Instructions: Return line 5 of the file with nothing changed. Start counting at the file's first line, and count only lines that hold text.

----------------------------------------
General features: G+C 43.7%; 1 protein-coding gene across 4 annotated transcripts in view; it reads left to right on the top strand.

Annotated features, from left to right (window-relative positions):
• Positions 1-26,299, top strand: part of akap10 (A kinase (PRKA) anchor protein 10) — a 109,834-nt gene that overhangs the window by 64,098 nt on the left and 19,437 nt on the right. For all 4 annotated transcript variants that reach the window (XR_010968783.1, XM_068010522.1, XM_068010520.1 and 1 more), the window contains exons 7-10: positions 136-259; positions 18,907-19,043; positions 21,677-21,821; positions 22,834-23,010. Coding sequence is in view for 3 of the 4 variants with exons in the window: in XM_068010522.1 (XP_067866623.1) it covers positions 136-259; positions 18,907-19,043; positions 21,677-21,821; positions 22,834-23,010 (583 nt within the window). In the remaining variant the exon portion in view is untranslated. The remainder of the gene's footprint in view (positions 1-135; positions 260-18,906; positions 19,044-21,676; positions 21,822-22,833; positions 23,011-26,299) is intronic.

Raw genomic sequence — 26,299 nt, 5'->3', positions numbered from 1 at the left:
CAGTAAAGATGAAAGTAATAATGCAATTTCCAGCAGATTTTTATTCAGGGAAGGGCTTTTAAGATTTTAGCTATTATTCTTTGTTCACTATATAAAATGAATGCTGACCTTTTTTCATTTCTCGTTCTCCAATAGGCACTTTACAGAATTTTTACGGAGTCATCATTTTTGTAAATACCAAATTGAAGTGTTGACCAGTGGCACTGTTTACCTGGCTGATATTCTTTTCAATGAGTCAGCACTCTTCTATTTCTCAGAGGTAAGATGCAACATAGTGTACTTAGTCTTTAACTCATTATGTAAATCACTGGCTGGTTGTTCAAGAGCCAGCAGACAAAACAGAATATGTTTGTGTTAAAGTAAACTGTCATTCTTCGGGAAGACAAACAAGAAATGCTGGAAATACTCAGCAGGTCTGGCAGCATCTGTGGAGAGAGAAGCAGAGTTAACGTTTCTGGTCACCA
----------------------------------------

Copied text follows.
CAGTAAAGATGAAAGTAATAATGCAATTTCCAGCAGATTTTTATTCAGGGAAGGGCTTTTAAGATTTTAGCTATTATTCTTTGTTCACTATATAAAATGAATGCTGACCTTTTTTCATTTCTCGTTCTCCAATAGGCACTTTACAGAATTTTTACGGAGTCATCATTTTTGTAAATACCAAATTGAAGTGTTGACCAGTGGCACTGTTTACCTGGCTGATATTCTTTTCAATGAGTCAGCACTCTTCTATTTCTCAGAGGTAAGATGCAACATAGTGTACTTAGTCTTTAACTCATTATGTAAATCACTGGCTGGTTGTTCAAGAGCCAGCAGACAAAACAGAATATGTTTGTGTTAAAGTAAACTGTCATTCTTCGGGAAGACAAACAAGAAATGCTGGAAATACTCAGCAGGTCTGGCAGCATCTGTGGAGAGAGAAGCAGAGTTAACGTTTCTGGTCACCA